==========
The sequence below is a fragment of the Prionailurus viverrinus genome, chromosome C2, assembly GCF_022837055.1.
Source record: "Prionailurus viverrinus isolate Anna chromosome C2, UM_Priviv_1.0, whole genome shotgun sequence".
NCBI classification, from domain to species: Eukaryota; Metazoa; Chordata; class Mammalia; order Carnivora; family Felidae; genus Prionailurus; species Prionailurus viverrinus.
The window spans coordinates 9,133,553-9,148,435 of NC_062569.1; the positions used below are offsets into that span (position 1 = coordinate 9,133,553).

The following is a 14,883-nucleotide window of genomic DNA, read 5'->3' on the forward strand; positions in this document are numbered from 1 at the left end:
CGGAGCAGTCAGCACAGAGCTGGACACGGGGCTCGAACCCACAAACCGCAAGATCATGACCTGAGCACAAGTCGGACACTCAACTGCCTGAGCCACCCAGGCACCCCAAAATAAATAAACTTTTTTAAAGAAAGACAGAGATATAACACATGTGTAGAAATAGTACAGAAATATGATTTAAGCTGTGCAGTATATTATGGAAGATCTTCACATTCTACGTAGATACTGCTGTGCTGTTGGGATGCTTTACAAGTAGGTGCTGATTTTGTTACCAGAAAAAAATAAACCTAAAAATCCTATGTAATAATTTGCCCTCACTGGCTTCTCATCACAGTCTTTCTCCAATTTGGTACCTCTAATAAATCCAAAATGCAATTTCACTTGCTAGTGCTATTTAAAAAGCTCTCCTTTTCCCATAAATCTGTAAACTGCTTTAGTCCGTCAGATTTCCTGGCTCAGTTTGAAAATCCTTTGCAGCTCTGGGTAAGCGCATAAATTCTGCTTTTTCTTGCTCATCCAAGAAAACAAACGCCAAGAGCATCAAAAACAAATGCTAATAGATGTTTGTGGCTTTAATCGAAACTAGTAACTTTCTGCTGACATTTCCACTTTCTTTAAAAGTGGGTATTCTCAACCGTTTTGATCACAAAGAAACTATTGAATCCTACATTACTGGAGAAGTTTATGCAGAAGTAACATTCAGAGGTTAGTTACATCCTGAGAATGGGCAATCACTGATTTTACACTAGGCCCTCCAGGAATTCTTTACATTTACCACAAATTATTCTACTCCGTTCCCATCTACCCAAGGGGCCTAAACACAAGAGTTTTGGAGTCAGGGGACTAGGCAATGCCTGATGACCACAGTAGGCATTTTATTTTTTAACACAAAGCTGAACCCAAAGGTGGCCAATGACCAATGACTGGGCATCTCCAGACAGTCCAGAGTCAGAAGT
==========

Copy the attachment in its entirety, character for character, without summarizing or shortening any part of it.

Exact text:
The sequence below is a fragment of the Prionailurus viverrinus genome, chromosome C2, assembly GCF_022837055.1.
Source record: "Prionailurus viverrinus isolate Anna chromosome C2, UM_Priviv_1.0, whole genome shotgun sequence".
NCBI classification, from domain to species: Eukaryota; Metazoa; Chordata; class Mammalia; order Carnivora; family Felidae; genus Prionailurus; species Prionailurus viverrinus.
The window spans coordinates 9,133,553-9,148,435 of NC_062569.1; the positions used below are offsets into that span (position 1 = coordinate 9,133,553).

The following is a 14,883-nucleotide window of genomic DNA, read 5'->3' on the forward strand; positions in this document are numbered from 1 at the left end:
CGGAGCAGTCAGCACAGAGCTGGACACGGGGCTCGAACCCACAAACCGCAAGATCATGACCTGAGCACAAGTCGGACACTCAACTGCCTGAGCCACCCAGGCACCCCAAAATAAATAAACTTTTTTAAAGAAAGACAGAGATATAACACATGTGTAGAAATAGTACAGAAATATGATTTAAGCTGTGCAGTATATTATGGAAGATCTTCACATTCTACGTAGATACTGCTGTGCTGTTGGGATGCTTTACAAGTAGGTGCTGATTTTGTTACCAGAAAAAAATAAACCTAAAAATCCTATGTAATAATTTGCCCTCACTGGCTTCTCATCACAGTCTTTCTCCAATTTGGTACCTCTAATAAATCCAAAATGCAATTTCACTTGCTAGTGCTATTTAAAAAGCTCTCCTTTTCCCATAAATCTGTAAACTGCTTTAGTCCGTCAGATTTCCTGGCTCAGTTTGAAAATCCTTTGCAGCTCTGGGTAAGCGCATAAATTCTGCTTTTTCTTGCTCATCCAAGAAAACAAACGCCAAGAGCATCAAAAACAAATGCTAATAGATGTTTGTGGCTTTAATCGAAACTAGTAACTTTCTGCTGACATTTCCACTTTCTTTAAAAGTGGGTATTCTCAACCGTTTTGATCACAAAGAAACTATTGAATCCTACATTACTGGAGAAGTTTATGCAGAAGTAACATTCAGAGGTTAGTTACATCCTGAGAATGGGCAATCACTGATTTTACACTAGGCCCTCCAGGAATTCTTTACATTTACCACAAATTATTCTACTCCGTTCCCATCTACCCAAGGGGCCTAAACACAAGAGTTTTGGAGTCAGGGGACTAGGCAATGCCTGATGACCACAGTAGGCATTTTATTTTTTAACACAAAGCTGAACCCAAAGGTGGCCAATGACCAATGACTGGGCATCTCCAGACAGTCCAGAGTCAGAAGT